Everybody performs differently under pressure and in times of crisis. How you choose to act and react during these times determines the kind of person you are. Some people crack under pressure while others find ways to work through it. But there are a special few who manage to use high tension events to improve the way they work, think, and operate. This group seems to thrive in environments where many others would crumble.
Luckily, you, too, can learn to thrive under tension! It’ll take a lot of focus and practice, and it’ll definitely take some effort. But eventually, you’ll be able to use moments of extreme pressure to your advantage by improving your overall performance.
Positivity Under Pressure
One of the best ways to remain cool, calm, and collected when it feels like your duties are crushing you, is to also remain positive. First, recognize when tension increases and you begin to worry about deadlines, workload, sales performance, or whatever is stressing you out. Once you acknowledge that worry, don’t spiral into negative thoughts and what-ifs. The moment you start thinking negatively and picturing worst-possible outcomes is the moment you lose focus and fall behind. Instead, counteract a negative thought with twice as much positive reassurance. Think about the best-case scenarios and what you can do to achieve them.
Imagine you have multiple projects that have deadlines quickly approaching. A few of them require more work than you anticipated, and now you’re starting to wonder if you can get them done on time. You may have a few negative thoughts like, “I’ll have to rush through each project to get it done, which is going to make my work quality terrible.” The moment you think something like this, try saying the opposite: “I’ll be able to get these projects done on time. I just need to prioritize them and break the difficult ones down into manageable tasks.” It may be helpful to even repeat the reassuring sentence. Practice this positive thought counteraction any time you start to think negatively.
Prepare and Challenge Yourself
When a crisis presents itself, prepare yourself. Don’t cower in fear and run away from it. Get ready to face the challenge. A great way to operate smoothly during a crisis is to develop good work habits that become second nature. For example, if you tend to forget which regular tasks need to be done next, get in the habit of having those tasks already recorded on a checklist. Order the checklist by task priority and check each box as you complete a step.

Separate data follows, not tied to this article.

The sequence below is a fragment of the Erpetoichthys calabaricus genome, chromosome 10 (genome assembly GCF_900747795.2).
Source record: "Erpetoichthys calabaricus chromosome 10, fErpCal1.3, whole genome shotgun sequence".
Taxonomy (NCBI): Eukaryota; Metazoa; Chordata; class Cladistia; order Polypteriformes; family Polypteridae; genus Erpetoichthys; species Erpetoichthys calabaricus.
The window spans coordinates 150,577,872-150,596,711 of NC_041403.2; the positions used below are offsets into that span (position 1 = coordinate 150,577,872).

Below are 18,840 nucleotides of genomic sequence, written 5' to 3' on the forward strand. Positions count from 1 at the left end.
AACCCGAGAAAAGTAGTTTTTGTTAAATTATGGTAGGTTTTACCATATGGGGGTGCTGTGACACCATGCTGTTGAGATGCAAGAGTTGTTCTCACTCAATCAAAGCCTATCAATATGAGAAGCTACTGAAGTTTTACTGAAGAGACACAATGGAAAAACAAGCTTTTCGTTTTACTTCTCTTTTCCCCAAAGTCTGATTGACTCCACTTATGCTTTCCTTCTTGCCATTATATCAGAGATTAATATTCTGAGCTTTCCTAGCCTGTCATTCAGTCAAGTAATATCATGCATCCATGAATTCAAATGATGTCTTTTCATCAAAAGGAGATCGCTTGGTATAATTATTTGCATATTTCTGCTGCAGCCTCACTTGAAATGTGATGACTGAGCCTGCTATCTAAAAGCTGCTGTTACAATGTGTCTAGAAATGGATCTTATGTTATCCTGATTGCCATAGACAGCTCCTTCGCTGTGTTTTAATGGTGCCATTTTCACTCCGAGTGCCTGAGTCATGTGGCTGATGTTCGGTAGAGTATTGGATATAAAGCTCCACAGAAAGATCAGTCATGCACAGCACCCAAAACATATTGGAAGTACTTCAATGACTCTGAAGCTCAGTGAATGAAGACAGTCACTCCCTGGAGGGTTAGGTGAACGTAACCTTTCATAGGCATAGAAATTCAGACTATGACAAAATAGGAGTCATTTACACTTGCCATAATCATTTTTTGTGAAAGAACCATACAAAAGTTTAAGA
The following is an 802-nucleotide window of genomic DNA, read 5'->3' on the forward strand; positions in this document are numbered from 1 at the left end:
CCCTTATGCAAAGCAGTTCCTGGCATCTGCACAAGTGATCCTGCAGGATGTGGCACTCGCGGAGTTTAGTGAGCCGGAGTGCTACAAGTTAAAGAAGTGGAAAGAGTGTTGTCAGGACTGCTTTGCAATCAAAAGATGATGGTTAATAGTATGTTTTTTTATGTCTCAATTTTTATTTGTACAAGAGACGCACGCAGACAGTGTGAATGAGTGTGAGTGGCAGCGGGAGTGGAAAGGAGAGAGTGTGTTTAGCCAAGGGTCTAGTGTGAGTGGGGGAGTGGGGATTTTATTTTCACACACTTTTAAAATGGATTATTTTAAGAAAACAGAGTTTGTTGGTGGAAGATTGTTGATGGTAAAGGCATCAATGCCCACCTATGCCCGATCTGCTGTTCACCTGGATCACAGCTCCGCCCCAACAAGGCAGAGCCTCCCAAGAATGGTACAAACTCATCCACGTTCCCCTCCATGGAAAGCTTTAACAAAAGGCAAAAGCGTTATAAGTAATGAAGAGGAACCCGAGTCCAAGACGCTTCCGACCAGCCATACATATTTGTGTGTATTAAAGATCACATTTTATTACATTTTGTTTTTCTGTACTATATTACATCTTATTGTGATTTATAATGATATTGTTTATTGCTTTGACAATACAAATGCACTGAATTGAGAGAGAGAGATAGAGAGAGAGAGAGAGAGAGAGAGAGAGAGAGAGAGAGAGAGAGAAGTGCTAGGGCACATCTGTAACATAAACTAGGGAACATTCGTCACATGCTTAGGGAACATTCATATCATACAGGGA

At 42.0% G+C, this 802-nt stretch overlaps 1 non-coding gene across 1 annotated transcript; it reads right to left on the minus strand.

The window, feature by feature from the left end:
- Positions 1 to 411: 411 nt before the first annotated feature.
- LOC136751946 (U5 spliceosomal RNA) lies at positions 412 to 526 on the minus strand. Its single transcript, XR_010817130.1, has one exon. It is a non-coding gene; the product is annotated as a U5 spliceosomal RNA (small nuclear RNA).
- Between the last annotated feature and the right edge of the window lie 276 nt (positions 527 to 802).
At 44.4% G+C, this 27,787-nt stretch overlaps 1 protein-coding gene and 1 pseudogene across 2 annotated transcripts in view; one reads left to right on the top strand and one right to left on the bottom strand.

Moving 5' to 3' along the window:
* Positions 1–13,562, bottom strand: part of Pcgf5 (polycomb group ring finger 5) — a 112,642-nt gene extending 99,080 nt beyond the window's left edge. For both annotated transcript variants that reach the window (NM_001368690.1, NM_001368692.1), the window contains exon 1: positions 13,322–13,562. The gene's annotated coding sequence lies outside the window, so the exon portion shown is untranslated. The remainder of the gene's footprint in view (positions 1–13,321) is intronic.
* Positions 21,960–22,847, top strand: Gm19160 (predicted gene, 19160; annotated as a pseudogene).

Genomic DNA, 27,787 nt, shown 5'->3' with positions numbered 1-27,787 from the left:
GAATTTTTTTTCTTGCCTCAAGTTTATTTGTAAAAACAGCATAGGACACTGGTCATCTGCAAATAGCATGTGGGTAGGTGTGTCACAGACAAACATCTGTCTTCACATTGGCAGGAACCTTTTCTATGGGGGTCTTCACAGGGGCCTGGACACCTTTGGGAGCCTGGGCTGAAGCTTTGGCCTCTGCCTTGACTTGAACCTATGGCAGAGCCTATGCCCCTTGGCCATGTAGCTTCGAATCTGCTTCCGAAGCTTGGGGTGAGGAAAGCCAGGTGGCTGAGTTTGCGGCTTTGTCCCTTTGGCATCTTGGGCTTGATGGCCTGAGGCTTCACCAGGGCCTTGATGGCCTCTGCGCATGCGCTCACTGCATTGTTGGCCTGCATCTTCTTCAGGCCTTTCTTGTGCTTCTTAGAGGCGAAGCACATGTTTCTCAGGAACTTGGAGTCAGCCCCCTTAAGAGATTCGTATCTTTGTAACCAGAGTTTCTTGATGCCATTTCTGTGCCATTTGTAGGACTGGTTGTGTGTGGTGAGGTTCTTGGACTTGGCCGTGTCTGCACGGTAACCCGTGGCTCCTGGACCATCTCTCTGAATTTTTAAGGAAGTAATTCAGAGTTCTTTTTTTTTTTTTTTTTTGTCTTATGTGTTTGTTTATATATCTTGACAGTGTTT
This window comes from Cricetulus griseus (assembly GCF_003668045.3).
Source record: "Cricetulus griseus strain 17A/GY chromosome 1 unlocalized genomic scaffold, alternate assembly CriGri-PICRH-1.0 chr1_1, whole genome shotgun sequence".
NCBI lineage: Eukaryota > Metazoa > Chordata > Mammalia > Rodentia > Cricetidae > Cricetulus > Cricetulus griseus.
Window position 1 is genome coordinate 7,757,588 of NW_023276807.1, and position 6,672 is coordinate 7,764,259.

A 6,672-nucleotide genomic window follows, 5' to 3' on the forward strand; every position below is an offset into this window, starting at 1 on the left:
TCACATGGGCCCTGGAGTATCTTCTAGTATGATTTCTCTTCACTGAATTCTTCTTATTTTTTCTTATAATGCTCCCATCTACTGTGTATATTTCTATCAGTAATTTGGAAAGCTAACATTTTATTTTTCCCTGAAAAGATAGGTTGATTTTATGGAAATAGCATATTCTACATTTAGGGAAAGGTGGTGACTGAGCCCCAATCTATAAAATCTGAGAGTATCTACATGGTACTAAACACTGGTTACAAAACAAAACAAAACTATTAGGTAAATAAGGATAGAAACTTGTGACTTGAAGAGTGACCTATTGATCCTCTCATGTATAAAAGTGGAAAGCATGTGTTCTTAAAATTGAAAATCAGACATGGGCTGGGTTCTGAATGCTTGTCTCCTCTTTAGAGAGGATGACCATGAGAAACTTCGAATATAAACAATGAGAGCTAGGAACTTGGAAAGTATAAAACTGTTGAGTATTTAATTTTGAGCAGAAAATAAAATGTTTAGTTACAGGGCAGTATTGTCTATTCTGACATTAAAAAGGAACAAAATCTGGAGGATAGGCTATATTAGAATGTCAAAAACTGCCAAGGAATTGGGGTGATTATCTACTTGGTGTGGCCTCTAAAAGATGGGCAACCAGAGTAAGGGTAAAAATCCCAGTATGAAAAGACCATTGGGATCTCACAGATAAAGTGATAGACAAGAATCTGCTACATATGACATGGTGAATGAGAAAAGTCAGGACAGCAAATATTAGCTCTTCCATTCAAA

Another method of preventing collapse in a crisis is to constantly push your limits. Challenging yourself regularly will make you more familiar with discomfort and uncertainty. Being unaware of how the crisis might end can be terrifying. But it can also be a source of strength and assurance. If you can’t guarantee an end to the crisis, you can guarantee that you’ll use everything within your power to make it through.
Whatever is pressing down on you or making your work difficult can also be pressed against. Fight the force and grow stronger through the process.
In any situation that causes panic or discomfort, it’s crucial to evaluate every choice. Avoid rash decisions as much as possible. For a moment, remove your mind from the chaos and allow yourself time to think clearly.
- Go for a quick walk.
- Put your focus into another task.
- Make a phone call to a friend.
Do what you can to get away from that overwhelming feeling. When you’ve calmed down and gained clarity, come back to the issue at hand. You’ll make more rational decisions when you’re relaxed and don’t feel so rushed.
Surrounding yourself with the right people is also helpful in times of crisis. If you have friends, family members, or coworkers who are mellow and analytical, it’s best to be near them and seek their guidance. It’s probably not the best idea to search for advice from people who act spontaneously or emotionally. Connecting with folks who are grounded will prove a better resource for dealing with the pressure and issues at hand.
Use Portion Control
You know when you have a giant meal, and you eat it all too quickly? You end up feeling sluggish, stuffed, and sometimes a little sick. After those feelings subside, you often think, “Maybe I’ll get the smaller plate next time.” This mindset of tackling the meal in smaller servings is also a great method for crisis management. Don’t try to handle the whole situation at once. Analyze and divide the duties into practical portions.
When you’re able to tackle tasks and not feel swamped, your quality of work also increases. So, whatever you do … don’t bite off more than you can chew.
After a crisis, it’s not uncommon to be set back, even in minor ways. But these minor setbacks can be majorly discouraging. If you find yourself feeling discouraged and unsure of what to do next, read our blog about encouraging yourself after a setback.